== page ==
There is absolutely buckus going on at work today; my emails are going unreturned; nobody is showing up for scheduled meetings. I’m guessing everyone is hiding under their desks waiting for this new Trump-imposed world to go all super nova since rumor has it that scientists have been trying to figure with computational models how in the sweet sam hell we ever managed to end up in this predicament but in each case, the world simply blows up. What a merry time of misrule it’s going to be.
Now, before all you women’s libbers out there jump down my throat, don’t shoot the messenger. I didn’t name the album, nor do I think the Duke anticipated this album name to advocate domestic violence. This is Ellington’s fanciful tale of Carribee Joe and his drum, which evolved into a woman known as Madam Zajj (and a very abstract telling of the evolution of jazz) and became a television special in the late ’50s.
There. Feel better?
During his long and prolific career, Duke Ellington composed music for concerts ranging from the most prestigious venues to dance halls. He also wrote for the theater, for movies, and, of course, for records. This just happened to be for a TV special.
Through music, vocals and narration, this album tells the story of Madam Zajj and her relationship with a mysterious man called Carribee Joe. Ellington called it “a tone parallel to the history of jazz”. It uses a variety of musical styles: New Orleans jazz, calypso, Ellingtonian swing, bebop, etc. – and it takes the listener from Africa to the Caribbean via Congo Square and 52nd Street to the moon!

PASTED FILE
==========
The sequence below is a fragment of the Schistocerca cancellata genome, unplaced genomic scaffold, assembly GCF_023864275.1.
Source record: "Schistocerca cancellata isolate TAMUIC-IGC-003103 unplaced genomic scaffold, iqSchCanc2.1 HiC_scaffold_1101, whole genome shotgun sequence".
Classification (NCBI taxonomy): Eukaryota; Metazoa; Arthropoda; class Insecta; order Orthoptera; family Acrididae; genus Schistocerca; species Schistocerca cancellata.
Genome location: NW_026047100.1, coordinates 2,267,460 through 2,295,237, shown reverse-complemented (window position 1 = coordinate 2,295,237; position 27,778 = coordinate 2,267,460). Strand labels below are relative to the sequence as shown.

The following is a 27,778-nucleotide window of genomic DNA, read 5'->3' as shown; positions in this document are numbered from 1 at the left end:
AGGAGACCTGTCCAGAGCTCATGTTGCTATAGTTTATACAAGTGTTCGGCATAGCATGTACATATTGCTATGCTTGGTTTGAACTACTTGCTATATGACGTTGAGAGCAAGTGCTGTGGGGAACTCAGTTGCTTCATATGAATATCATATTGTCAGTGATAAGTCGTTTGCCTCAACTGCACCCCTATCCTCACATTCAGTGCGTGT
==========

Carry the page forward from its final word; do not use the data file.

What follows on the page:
If this sounds strange, it is. Duke’s narration is often puzzling and may be marred for modern listeners by the old-fashioned attitude towards women in the title-track (“It isn’t civilized to beat women, No matter what they do or say, But will somebody tell me What else can you do with a drum?”). Despite being a confirmed devotee of Ellington’s music, I find it hard to regard this as one of his major works. It’s bitty incomprehensibility militates against its success, and the mysterious words might have been better replaced by more music from the wonderful band. At times, Ellington’s words sound more like a private meditation than a narration (Duke’s son, Mercer, says that “Madam Zajj” became a composite nickname for many of the women in Duke’s later life).
There are, of course, some moments of superb Ducal music, such as Clark Terry and Ray Nance’s evocation of Buddy Bolden in ‘Hey, Buddy Bolden‘, and some glorious Johnny Hodges saxophone on the title track, backed by a range of remarkably varied chords. The use of voices anticipates some of Ellington’s later work in his Sacred Concerts, while the emphasis on percussion prefigures 1959’s Malletoba Spank.
It’s definitely more swinging and enjoyable than what’s more than likely on offer at the Devil’s luncheon that’s currently going on at the White House.